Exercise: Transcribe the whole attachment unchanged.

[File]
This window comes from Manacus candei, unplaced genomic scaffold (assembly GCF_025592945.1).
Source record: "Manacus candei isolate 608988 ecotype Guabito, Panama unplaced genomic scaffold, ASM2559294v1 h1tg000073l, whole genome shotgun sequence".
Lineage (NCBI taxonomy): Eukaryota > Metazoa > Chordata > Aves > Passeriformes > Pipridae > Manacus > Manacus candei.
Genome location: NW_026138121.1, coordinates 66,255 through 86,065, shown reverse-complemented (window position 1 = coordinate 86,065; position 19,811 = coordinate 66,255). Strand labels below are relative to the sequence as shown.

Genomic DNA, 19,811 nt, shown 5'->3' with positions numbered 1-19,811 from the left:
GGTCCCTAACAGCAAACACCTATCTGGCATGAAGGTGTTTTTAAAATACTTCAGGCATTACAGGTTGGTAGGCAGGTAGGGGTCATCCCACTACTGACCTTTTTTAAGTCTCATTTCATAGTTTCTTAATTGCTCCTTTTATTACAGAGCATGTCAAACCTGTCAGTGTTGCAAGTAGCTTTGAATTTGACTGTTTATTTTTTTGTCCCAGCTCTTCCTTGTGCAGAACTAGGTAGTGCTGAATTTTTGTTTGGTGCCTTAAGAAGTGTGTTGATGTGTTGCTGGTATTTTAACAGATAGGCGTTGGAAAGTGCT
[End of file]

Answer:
This window comes from Manacus candei, unplaced genomic scaffold (assembly GCF_025592945.1).
Source record: "Manacus candei isolate 608988 ecotype Guabito, Panama unplaced genomic scaffold, ASM2559294v1 h1tg000073l, whole genome shotgun sequence".
Lineage (NCBI taxonomy): Eukaryota > Metazoa > Chordata > Aves > Passeriformes > Pipridae > Manacus > Manacus candei.
Genome location: NW_026138121.1, coordinates 66,255 through 86,065, shown reverse-complemented (window position 1 = coordinate 86,065; position 19,811 = coordinate 66,255). Strand labels below are relative to the sequence as shown.

Genomic DNA, 19,811 nt, shown 5'->3' with positions numbered 1-19,811 from the left:
GGTCCCTAACAGCAAACACCTATCTGGCATGAAGGTGTTTTTAAAATACTTCAGGCATTACAGGTTGGTAGGCAGGTAGGGGTCATCCCACTACTGACCTTTTTTAAGTCTCATTTCATAGTTTCTTAATTGCTCCTTTTATTACAGAGCATGTCAAACCTGTCAGTGTTGCAAGTAGCTTTGAATTTGACTGTTTATTTTTTTGTCCCAGCTCTTCCTTGTGCAGAACTAGGTAGTGCTGAATTTTTGTTTGGTGCCTTAAGAAGTGTGTTGATGTGTTGCTGGTATTTTAACAGATAGGCGTTGGAAAGTGCT